The state and the Assistance Center for Foreign Workers faced off on Tuesday
before the High Court of Justice over the scope of the groups’ visiting rights
and access to migrants in the Saharonim detention centers in the
The petitioners originally filed their petition when the state was
“prohibiting completely” access to the detained migrants.
say that they provide information to the migrants regarding their rights and
often, where migrants seek their representation, advocacy on their behalf
regarding their detention or other more specific issues.
told the court that the situation has evolved and that, at least in a formal
sense, they are not being prevented from meeting with the detained
However, the petitioners complained that they are only allowed
three rooms in which to meet with 1,700 detained migrants.
petitioners said the lack of space for meeting with the migrants would mean that
it would currently take six months to get to meet with each of the migrants at
least once, without even factoring in possible needed multiple meetings,
essentially negating the migrants’ right to any prompt or effective
The migrants in Saharonim, mostly of African descent, are
generally detained their after entering Israel illegally, but no having
committed any other crime.
The detention centers there are relatively new
and are considered a controversial outgrowth of the state’s response to a wave
of over 60,000 African migrants illegally arriving in Israel in recent
Supreme Court President Asher D. Grunis pressed the petitioners to
propose or agree to a specific solution or compromise.
petitioners tried to make larger arguments about injustices toward the migrants,
he repeatedly asked, “what is really bothering you?” Grunis said that the
detention center could not permit unlimited access to every group that wanted
access to the migrants, especially if there was a danger that groups would come
in to take advantage of the migrants for their own agendas.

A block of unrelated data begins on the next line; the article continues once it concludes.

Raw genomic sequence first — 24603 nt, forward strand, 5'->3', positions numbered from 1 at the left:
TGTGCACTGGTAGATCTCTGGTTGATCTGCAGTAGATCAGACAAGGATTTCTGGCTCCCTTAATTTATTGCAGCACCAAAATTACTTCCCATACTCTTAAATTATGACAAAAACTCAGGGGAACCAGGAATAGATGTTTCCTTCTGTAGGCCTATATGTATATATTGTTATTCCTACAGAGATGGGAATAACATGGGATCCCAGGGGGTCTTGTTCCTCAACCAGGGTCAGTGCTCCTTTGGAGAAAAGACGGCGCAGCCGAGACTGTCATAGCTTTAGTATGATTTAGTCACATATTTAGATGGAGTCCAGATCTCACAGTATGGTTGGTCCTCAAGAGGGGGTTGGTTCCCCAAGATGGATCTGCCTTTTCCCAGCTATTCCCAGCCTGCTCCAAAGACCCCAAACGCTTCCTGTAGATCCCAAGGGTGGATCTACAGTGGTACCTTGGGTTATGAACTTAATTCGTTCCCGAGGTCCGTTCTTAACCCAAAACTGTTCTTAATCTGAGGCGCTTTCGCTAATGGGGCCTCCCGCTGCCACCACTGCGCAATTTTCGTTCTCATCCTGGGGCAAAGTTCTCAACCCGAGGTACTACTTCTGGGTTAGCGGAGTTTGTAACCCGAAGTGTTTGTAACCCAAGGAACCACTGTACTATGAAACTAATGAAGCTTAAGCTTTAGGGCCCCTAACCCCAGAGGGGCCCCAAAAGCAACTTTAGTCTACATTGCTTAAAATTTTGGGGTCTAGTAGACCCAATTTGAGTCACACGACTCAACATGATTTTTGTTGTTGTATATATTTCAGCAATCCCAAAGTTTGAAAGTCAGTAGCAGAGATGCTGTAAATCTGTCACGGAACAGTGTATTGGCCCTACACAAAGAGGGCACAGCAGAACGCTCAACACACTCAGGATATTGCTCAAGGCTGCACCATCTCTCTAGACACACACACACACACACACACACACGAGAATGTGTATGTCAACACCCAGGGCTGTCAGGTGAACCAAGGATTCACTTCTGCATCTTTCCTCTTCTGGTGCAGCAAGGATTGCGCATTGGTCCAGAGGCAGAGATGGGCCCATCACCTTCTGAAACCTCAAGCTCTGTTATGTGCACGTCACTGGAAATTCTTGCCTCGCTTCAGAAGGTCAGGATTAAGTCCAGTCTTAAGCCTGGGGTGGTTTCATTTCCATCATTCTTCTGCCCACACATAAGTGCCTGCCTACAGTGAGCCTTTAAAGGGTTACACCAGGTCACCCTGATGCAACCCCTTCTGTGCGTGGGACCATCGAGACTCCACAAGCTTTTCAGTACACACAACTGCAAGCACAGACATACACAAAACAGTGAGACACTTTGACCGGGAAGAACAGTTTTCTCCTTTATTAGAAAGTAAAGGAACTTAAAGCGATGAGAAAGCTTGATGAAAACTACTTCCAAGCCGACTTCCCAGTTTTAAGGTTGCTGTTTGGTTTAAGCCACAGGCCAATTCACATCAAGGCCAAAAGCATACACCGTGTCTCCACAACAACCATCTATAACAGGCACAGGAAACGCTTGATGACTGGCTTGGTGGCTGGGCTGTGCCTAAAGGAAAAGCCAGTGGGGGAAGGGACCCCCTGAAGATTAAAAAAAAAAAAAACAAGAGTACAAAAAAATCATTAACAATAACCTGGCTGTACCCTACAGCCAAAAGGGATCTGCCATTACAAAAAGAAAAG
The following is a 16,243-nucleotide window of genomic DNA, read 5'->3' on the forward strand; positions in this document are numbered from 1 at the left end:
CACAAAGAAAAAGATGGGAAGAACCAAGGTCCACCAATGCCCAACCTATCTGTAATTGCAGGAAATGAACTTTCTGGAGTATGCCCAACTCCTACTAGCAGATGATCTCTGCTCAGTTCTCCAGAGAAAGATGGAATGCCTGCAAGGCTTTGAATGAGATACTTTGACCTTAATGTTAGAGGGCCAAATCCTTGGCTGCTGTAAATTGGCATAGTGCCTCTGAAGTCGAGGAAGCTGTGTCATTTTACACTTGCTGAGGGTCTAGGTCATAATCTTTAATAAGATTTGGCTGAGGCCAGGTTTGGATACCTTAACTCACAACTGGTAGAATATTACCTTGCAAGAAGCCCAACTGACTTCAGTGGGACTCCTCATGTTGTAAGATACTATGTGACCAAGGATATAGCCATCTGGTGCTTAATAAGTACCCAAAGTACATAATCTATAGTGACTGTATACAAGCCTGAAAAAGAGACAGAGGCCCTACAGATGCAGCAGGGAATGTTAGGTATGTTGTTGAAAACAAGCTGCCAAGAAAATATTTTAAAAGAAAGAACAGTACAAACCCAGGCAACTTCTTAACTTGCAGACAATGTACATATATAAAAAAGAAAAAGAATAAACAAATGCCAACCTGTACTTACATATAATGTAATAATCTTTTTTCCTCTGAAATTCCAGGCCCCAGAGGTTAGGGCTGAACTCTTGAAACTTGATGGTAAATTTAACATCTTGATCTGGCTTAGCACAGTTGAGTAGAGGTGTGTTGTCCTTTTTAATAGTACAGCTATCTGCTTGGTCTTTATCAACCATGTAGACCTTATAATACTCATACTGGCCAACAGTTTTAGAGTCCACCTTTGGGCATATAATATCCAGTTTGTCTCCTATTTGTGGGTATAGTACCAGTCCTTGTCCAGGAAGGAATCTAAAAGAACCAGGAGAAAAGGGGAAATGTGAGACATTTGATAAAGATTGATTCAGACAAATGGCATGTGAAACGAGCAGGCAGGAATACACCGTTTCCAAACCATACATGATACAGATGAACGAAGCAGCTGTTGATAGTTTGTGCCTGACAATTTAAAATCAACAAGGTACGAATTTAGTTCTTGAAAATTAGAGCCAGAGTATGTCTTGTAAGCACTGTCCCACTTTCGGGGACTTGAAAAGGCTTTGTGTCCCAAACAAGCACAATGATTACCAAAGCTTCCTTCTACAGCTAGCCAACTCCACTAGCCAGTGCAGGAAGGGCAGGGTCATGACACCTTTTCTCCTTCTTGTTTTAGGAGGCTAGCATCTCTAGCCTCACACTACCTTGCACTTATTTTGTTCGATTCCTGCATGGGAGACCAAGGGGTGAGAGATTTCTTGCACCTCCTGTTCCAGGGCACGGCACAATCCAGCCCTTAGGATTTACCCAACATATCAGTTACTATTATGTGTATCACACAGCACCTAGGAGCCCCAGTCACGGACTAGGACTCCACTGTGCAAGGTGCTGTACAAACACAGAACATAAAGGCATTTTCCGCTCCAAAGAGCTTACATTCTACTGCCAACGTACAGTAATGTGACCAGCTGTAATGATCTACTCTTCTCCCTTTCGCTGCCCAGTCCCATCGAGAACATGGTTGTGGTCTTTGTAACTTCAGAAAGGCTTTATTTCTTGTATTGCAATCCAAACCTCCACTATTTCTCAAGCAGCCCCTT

Trying to get
the petitioners to see what he appeared to see as problems with giving them
unlimited access to the migrants, he asked the petitioners if they would oppose
anti-migrant groups from “visiting to try to convince the migrants to
The petitioners responded that they do not try to convince the
migrants of anything in particular. Rather, that they mainly conceive of
themselves as information providers, and that if anti-migrant groups limited
themselves to “providing information” to migrants, they would not oppose them
Next, the petitioners said that they have two reasons for
special access to the migrants. One was because many migrants have appointed
them as their counsel, making access crucial to fulfilling the migrants’ access
to their counsel.
A second reason was that the petitioners said they have
had such access in all detention facilities since 1998.
recognized the first argument as giving the petitioners some special status, but
rejected the second argument as an example of cooperation which detention
centers may have given in the past without any obligation or
This meant that the detention centers could withdraw such
cooperation at will at any time.
By the end of the hearing, the court
appeared to be pressing the state to providing more space to the petitioners so
that they could meet with a larger number of migrants in a shorter period of
time, while trying to get the migrants to step away from their opening request
to have essentially unlimited access to the migrants.
decision was made.
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